In high school, I had one job.
A handful of friends and I spent three nights a week folding the local newspaper, the Fassifern Guardian, and two other publications that served surrounding districts in regional Queensland. It wasn’t especially glamourous. Some shifts we would work after class until almost midnight, black ink staining our hands and school uniforms. We folded rigs with the pages stacked into different levels and would pull newsprint from the top down, collecting everything at the bottom and creasing it with our soft little hands.
It was the best job, even at $6 an hour, and I never wanted to be anywhere else.
Still, I like to joke that I knew the threat of redundancies that haunted the legacy media years before I became a working journalist. The owners had long ago bought a machine worth tens of thousands of dollars. It was rumoured this contraption would replace us – if they could ever get it working. Every year, from the new millennium until I graduated in 2004, there were whispers that the Machine was close to ready. My friends and I felt like blue-collar workers from the ’80s, anxious and suspicious of the great automation that would soon be upon us.
On weekends, I also cleaned the Fassifern Guardian office and the workspace out back, which housed the Machine, the printing press and the compositor’s desk. I cherished this access; on deserted shifts I would take breaks in the archive, which was stacked with hardcopy newspapers, bound by year, going all the way back to 1901. In regional Queensland, where we still didn’t have machines to fold our family-owned newspapers (no, not that family), there was a degree of charm about the enterprise of searching through a town’s history.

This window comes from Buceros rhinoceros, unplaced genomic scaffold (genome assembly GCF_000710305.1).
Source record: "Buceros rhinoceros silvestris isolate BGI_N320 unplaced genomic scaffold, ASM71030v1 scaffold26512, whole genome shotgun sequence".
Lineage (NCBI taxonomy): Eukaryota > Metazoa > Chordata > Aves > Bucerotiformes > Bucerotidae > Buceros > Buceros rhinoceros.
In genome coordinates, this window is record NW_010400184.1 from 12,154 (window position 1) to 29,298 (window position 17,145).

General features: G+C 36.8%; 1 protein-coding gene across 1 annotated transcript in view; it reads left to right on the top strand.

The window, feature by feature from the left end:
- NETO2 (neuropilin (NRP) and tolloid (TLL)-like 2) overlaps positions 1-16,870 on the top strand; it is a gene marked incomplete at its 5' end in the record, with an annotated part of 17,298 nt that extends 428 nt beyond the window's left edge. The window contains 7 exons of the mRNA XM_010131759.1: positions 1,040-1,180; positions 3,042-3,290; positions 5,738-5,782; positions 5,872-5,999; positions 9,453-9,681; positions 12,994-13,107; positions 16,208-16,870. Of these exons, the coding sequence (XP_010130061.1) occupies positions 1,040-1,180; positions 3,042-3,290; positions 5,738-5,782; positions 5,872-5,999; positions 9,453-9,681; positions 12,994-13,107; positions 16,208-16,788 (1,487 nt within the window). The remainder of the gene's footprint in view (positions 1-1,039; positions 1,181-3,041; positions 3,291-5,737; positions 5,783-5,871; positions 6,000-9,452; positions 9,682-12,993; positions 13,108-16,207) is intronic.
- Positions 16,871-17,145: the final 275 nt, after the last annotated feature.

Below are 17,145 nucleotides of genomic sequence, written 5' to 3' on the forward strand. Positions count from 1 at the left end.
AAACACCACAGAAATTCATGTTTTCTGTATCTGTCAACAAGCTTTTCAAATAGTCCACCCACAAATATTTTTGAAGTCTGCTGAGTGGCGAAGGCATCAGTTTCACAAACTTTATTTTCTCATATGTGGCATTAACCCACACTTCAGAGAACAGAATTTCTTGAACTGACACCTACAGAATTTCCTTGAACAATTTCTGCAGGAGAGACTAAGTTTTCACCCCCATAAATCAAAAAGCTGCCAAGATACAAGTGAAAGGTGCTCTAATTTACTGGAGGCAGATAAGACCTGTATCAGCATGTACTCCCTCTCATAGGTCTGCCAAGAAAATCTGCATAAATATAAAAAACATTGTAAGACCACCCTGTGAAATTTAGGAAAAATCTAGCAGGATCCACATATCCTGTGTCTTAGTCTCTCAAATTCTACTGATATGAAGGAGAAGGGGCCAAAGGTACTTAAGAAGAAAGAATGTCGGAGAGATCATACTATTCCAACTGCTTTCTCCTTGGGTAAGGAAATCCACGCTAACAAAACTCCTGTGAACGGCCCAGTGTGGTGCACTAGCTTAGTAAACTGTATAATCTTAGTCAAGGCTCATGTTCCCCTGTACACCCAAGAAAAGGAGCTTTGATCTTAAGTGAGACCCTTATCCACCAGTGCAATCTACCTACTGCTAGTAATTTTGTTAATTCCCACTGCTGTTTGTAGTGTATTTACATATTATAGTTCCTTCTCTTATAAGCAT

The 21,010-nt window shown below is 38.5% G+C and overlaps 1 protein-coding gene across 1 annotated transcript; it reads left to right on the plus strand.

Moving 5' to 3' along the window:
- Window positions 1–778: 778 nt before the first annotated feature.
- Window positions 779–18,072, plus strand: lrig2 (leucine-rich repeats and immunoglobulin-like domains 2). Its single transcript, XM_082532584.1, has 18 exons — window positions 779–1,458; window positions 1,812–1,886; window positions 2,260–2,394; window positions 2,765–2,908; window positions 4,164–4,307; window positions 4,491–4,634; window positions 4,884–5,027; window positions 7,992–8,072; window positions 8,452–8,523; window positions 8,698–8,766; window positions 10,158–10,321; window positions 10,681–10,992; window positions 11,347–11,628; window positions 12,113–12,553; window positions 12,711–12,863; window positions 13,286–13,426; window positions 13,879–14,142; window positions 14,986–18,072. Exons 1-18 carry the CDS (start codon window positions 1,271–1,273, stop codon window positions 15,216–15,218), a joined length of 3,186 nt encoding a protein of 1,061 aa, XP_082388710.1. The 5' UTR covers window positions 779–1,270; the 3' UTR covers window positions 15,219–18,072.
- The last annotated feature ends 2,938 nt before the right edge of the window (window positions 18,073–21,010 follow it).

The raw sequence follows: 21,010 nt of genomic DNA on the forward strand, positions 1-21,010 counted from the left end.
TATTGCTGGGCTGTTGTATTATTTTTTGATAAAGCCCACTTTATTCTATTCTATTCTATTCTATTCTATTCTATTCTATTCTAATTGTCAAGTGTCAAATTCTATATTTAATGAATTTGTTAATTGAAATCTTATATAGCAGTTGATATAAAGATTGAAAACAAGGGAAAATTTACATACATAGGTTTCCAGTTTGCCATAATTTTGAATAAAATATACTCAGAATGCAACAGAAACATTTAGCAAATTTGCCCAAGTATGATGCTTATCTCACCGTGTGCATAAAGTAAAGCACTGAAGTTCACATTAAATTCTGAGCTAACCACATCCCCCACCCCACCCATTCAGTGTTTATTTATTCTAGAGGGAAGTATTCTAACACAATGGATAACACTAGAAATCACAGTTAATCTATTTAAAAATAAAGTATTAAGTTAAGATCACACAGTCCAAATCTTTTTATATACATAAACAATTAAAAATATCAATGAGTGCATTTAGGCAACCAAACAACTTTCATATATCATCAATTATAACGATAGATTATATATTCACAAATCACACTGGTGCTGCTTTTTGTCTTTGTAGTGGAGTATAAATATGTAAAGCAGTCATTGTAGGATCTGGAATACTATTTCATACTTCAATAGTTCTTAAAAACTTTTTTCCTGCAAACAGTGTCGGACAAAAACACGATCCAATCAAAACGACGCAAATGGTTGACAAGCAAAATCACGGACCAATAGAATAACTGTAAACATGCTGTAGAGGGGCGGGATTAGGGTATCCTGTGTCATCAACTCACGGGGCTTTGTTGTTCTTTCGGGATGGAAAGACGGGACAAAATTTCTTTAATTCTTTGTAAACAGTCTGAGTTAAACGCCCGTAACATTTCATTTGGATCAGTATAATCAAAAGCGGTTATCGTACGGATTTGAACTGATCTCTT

It was always the same names: the Mullers, the Wimmers, the Nykvists, the Neuendorfs and what felt like a hundred other names of German origin. Some of the same stores too. In the main street of Boonah is Maynards, a clothing store from another era, which is still run by the titular family and still filled with product in boxes stacked on shelves stretching almost to the double-height ceiling. Ask Erroll for any size in any garment and he’ll eye off a dusty package in a distant quadrant and bring it back. He does this as if communicating with a part of himself hidden in every part of the store. If you visit more than once, you won’t even need to remind him of the size you’re after. Erroll remembers.
One of the big stories from the middle of the twentieth century was a local government election that was marred by the appearance of a ram at a polling booth. The big boofhead was being a menace and preventing the citizenry from casting their votes. I can’t remember how it all panned out, but there was a fuss and it now remains in print for all time.
Later in my young adult life, I returned as a journalist to the newspaper. One afternoon, when everyone else had gone home, an old gentleman from a neighbouring town walked into the office holding a pawpaw and coughed expectantly until I popped my head out from another room.
It was an especially large pawpaw. Mum had some pawpaw trees in her yard at the time, but I had never seen one like this.
‘It’s 4.3 kilograms,’ the man said.
And I said, ‘That’s great. A phenomenal achievement.’
And then he said: ‘Are you going to photograph it?’
So, I did. The story ran in the following week’s edition.
Now, there have been bigger moments in my career. Times where things changed. Stories that helped someone and stories that didn’t. There were assignments that were just plain fun and some that were so moving I wept. But as far as great days go, this one left me thrilled.